It might not be St. Patrick’s Day, but at Chestnut Hall we’re feeling lucky. We’re noticing clover shapes surfacing in our furniture and accessories lines and they’re sprouting up on our showroom floor. I’m taken back to Design History class, where a lovely and quirky English professor referred to herself as Auntie Lorella (pronounce that AHN-tee) and made every style spanning Medieval to Victorian seem romantic and world-changing. She taught us that contrary to our common association of clovers with the luck of the Irish, in decorative arts, they relate to the Gothic and Gothic Revival styles from all across Europe.
For word of the day purposes, Auntie Lorella explained these clover shapes are formally called quatrefoil and trefoil and translate to “four leaves” and “three leaves,” respectively. They were widely used in Gothic architecture, but their popularity peaked in the Gothic Revival period, which began in the mid-18th century. Gothic Revival was a whimsical era in decorative arts history, as the darkness was sucked out of Gothic design. Gothic symbols and principles were theatrically exploited, multiplied, and often painted white. Gothic ruins were treasured for their dark and romantic novelty. Horace Walpole was the trendsetter, a writer who built Strawberry Hill in London, a Gothic Revival “little plaything house,” or others might call it a palace, when everyone else was building in the Classical style. He coined the term “gloomth” to express a joyful pleasure in the gloominess of Gothic design. He filled his home with art and treasures from ancient to then-modern times, hosted extravagant parties, and allowed tourists to visit his masterpiece. Click here for a slideshow by The Guardian showing Strawberry Hill during its recent restoration and to learn more about the fantastic Horace Walpole. You’ll gain a lighter and brighter appreciation for Gothic style!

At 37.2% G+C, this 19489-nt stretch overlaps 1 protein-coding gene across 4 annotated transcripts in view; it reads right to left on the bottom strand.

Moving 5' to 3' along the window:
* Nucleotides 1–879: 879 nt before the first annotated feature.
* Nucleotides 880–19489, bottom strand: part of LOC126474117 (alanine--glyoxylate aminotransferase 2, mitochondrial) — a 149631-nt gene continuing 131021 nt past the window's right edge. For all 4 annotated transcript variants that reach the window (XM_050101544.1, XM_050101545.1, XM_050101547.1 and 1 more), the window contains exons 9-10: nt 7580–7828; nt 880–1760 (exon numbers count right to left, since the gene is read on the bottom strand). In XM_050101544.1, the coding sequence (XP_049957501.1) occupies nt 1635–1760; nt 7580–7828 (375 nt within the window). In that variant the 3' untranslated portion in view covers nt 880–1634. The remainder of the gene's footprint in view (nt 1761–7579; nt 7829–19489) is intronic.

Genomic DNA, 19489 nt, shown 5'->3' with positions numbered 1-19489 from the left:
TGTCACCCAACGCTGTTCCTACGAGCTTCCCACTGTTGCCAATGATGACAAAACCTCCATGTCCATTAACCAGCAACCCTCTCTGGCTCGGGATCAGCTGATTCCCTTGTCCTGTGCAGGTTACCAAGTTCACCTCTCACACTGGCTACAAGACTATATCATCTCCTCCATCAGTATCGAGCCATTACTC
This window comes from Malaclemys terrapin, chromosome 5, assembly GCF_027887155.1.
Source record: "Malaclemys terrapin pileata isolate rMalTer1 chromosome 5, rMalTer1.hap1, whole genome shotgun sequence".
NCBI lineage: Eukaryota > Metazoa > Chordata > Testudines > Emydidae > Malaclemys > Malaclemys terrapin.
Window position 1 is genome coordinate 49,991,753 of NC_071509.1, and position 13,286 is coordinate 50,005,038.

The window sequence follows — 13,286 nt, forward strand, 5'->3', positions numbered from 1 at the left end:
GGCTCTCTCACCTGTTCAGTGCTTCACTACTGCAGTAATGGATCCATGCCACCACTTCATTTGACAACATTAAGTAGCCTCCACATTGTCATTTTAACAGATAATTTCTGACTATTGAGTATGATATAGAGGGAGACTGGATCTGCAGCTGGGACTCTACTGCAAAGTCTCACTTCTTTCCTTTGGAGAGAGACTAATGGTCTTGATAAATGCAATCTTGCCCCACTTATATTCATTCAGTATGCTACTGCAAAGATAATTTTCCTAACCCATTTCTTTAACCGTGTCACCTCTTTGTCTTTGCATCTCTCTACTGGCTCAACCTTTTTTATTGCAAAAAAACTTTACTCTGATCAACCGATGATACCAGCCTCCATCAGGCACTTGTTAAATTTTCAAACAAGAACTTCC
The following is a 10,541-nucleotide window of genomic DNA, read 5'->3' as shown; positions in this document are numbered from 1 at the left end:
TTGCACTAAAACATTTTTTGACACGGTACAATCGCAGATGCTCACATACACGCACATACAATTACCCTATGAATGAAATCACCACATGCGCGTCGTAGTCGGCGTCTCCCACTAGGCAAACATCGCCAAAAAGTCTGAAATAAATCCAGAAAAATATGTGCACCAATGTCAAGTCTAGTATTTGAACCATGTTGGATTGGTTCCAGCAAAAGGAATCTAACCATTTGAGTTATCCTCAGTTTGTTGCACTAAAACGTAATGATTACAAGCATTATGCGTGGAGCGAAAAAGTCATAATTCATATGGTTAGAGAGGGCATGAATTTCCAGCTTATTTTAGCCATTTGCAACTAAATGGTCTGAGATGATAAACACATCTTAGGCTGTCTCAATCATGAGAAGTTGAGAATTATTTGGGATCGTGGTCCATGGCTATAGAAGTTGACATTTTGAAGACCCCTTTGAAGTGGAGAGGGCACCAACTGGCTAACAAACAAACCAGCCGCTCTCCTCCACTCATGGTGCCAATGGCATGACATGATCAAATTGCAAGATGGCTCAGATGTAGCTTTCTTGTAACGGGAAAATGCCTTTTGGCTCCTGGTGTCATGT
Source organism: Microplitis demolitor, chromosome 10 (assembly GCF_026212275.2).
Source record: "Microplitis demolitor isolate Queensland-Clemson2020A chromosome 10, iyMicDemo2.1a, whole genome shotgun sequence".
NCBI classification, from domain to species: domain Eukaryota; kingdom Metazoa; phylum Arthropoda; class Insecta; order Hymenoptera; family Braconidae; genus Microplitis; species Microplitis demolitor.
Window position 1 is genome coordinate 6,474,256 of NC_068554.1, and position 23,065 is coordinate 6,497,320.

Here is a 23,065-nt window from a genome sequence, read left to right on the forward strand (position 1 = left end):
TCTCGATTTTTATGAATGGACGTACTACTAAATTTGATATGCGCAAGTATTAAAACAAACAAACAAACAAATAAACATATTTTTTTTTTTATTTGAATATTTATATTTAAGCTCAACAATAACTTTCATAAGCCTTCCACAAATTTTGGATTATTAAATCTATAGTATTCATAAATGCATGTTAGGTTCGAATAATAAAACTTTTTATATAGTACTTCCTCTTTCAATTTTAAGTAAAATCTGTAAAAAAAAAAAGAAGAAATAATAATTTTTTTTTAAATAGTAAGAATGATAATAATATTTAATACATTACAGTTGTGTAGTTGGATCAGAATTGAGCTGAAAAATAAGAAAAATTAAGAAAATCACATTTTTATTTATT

Here are some of our favorite pieces available at Chestnut Hall that include trefoils and quatrefoils.